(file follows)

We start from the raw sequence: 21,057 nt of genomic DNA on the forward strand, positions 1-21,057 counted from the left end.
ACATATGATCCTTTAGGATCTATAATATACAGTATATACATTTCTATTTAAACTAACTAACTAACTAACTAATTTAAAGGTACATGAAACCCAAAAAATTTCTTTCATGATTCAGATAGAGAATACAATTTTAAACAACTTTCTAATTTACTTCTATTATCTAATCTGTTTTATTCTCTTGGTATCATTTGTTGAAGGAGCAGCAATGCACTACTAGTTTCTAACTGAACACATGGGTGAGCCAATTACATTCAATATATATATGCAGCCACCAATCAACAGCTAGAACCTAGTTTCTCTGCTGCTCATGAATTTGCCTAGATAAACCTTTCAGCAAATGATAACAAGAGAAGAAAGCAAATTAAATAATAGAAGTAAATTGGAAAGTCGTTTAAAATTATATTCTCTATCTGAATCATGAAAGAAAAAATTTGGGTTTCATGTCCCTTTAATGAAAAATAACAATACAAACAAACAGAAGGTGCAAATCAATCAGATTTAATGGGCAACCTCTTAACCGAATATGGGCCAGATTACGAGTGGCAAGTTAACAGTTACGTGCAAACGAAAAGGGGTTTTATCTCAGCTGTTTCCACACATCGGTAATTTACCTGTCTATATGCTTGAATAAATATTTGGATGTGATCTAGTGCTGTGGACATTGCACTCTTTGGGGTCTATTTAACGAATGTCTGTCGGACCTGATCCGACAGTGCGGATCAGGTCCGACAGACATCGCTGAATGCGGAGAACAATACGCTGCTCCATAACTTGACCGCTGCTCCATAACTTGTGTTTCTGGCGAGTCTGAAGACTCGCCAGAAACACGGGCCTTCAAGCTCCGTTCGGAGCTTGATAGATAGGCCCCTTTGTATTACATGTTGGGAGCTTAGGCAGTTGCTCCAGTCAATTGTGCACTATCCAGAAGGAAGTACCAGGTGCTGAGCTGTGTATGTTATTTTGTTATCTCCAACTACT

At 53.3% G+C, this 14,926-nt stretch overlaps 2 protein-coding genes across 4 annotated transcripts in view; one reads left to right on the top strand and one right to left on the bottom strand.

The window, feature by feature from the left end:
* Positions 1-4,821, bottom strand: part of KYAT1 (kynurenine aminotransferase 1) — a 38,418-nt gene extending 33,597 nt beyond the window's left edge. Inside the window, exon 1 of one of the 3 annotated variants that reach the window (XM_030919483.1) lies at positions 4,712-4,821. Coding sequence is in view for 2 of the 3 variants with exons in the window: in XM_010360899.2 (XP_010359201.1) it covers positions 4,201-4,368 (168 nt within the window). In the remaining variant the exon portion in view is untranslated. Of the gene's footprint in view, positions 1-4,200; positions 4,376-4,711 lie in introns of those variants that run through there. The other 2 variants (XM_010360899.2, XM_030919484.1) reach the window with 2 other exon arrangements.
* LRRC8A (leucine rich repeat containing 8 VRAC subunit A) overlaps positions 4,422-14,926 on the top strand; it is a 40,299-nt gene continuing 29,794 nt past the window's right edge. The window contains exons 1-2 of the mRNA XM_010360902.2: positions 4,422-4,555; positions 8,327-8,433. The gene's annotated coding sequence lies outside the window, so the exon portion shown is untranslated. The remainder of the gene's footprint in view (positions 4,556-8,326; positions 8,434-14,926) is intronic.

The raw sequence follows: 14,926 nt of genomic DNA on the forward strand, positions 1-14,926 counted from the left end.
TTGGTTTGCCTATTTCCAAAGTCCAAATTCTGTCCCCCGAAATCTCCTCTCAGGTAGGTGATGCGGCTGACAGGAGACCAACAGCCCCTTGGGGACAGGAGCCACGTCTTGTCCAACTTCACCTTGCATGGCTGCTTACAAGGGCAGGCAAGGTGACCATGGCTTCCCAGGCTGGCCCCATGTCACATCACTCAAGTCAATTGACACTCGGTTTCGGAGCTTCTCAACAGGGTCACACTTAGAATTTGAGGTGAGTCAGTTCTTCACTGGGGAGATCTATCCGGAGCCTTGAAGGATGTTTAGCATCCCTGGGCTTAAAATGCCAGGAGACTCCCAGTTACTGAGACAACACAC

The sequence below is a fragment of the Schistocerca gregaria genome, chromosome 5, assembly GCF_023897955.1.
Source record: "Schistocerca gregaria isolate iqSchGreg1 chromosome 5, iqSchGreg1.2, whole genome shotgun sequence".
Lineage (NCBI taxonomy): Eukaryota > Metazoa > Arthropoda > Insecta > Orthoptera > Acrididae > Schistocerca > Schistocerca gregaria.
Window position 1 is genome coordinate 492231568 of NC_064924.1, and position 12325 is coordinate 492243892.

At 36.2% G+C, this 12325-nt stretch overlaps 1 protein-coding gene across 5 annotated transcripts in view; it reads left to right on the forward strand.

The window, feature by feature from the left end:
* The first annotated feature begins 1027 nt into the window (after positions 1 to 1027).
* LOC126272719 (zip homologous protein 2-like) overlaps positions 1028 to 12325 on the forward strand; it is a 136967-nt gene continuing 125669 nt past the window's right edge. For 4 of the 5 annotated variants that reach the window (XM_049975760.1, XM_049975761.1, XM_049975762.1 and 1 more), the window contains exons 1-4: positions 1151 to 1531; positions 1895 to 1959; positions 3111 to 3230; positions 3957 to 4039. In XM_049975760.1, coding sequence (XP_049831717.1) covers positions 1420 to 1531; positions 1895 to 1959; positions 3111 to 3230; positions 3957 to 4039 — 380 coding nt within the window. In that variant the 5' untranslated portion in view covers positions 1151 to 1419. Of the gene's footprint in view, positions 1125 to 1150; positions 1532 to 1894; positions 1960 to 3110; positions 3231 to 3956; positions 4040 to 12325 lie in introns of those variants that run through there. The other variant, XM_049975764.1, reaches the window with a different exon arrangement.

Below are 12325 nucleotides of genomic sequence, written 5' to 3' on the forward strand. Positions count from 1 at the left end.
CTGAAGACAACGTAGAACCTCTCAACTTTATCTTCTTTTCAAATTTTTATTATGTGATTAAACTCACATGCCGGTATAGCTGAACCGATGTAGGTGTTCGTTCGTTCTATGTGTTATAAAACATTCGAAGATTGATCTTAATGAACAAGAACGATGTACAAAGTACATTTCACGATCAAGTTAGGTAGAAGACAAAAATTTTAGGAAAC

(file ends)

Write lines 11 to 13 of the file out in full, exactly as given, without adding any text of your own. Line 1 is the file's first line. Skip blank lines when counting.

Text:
Lineage (NCBI taxonomy): Eukaryota > Metazoa > Arthropoda > Insecta > Orthoptera > Acrididae > Schistocerca > Schistocerca gregaria.
Window position 1 is genome coordinate 492231568 of NC_064924.1, and position 12325 is coordinate 492243892.

At 36.2% G+C, this 12325-nt stretch overlaps 1 protein-coding gene across 5 annotated transcripts in view; it reads left to right on the forward strand.